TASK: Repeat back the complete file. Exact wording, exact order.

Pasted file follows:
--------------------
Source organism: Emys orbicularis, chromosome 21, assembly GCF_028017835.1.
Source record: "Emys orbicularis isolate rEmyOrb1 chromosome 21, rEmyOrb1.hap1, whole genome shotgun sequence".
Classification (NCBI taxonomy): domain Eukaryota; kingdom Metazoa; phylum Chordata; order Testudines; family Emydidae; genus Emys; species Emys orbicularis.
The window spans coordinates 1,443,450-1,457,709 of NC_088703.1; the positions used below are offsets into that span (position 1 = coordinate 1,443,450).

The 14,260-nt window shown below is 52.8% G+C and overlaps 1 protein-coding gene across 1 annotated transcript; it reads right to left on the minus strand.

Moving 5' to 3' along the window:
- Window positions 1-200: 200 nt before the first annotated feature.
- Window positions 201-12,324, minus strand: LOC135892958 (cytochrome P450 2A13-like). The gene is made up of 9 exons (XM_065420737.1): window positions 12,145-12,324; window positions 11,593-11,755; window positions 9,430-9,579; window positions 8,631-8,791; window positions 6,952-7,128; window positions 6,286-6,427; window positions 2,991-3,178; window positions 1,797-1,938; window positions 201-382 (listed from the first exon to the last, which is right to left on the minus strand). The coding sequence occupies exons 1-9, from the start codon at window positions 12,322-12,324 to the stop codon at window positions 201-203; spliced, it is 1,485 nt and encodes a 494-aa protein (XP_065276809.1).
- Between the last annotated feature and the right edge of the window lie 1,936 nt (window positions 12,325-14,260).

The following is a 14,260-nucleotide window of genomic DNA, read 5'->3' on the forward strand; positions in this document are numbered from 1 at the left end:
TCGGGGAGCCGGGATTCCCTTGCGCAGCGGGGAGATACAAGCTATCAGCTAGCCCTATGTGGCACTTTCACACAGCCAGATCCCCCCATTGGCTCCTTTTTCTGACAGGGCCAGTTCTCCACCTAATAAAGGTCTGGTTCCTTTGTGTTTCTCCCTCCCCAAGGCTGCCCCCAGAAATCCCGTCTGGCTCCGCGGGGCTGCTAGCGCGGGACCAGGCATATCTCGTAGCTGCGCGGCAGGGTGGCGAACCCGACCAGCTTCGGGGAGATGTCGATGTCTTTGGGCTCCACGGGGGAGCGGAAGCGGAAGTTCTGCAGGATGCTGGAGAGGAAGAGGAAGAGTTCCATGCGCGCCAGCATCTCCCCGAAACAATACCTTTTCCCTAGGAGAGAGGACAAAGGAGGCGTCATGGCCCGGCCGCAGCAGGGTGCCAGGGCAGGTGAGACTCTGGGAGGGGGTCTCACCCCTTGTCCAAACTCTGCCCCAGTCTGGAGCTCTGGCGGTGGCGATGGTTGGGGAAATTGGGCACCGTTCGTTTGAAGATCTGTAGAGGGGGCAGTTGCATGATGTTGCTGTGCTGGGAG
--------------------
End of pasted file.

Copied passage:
Source organism: Emys orbicularis, chromosome 21, assembly GCF_028017835.1.
Source record: "Emys orbicularis isolate rEmyOrb1 chromosome 21, rEmyOrb1.hap1, whole genome shotgun sequence".
Classification (NCBI taxonomy): domain Eukaryota; kingdom Metazoa; phylum Chordata; order Testudines; family Emydidae; genus Emys; species Emys orbicularis.
The window spans coordinates 1,443,450-1,457,709 of NC_088703.1; the positions used below are offsets into that span (position 1 = coordinate 1,443,450).

The 14,260-nt window shown below is 52.8% G+C and overlaps 1 protein-coding gene across 1 annotated transcript; it reads right to left on the minus strand.

Moving 5' to 3' along the window:
- Window positions 1-200: 200 nt before the first annotated feature.
- Window positions 201-12,324, minus strand: LOC135892958 (cytochrome P450 2A13-like). The gene is made up of 9 exons (XM_065420737.1): window positions 12,145-12,324; window positions 11,593-11,755; window positions 9,430-9,579; window positions 8,631-8,791; window positions 6,952-7,128; window positions 6,286-6,427; window positions 2,991-3,178; window positions 1,797-1,938; window positions 201-382 (listed from the first exon to the last, which is right to left on the minus strand). The coding sequence occupies exons 1-9, from the start codon at window positions 12,322-12,324 to the stop codon at window positions 201-203; spliced, it is 1,485 nt and encodes a 494-aa protein (XP_065276809.1).
- Between the last annotated feature and the right edge of the window lie 1,936 nt (window positions 12,325-14,260).

The following is a 14,260-nucleotide window of genomic DNA, read 5'->3' on the forward strand; positions in this document are numbered from 1 at the left end:
TCGGGGAGCCGGGATTCCCTTGCGCAGCGGGGAGATACAAGCTATCAGCTAGCCCTATGTGGCACTTTCACACAGCCAGATCCCCCCATTGGCTCCTTTTTCTGACAGGGCCAGTTCTCCACCTAATAAAGGTCTGGTTCCTTTGTGTTTCTCCCTCCCCAAGGCTGCCCCCAGAAATCCCGTCTGGCTCCGCGGGGCTGCTAGCGCGGGACCAGGCATATCTCGTAGCTGCGCGGCAGGGTGGCGAACCCGACCAGCTTCGGGGAGATGTCGATGTCTTTGGGCTCCACGGGGGAGCGGAAGCGGAAGTTCTGCAGGATGCTGGAGAGGAAGAGGAAGAGTTCCATGCGCGCCAGCATCTCCCCGAAACAATACCTTTTCCCTAGGAGAGAGGACAAAGGAGGCGTCATGGCCCGGCCGCAGCAGGGTGCCAGGGCAGGTGAGACTCTGGGAGGGGGTCTCACCCCTTGTCCAAACTCTGCCCCAGTCTGGAGCTCTGGCGGTGGCGATGGTTGGGGAAATTGGGCACCGTTCGTTTGAAGATCTGTAGAGGGGGCAGTTGCATGATGTTGCTGTGCTGGGAG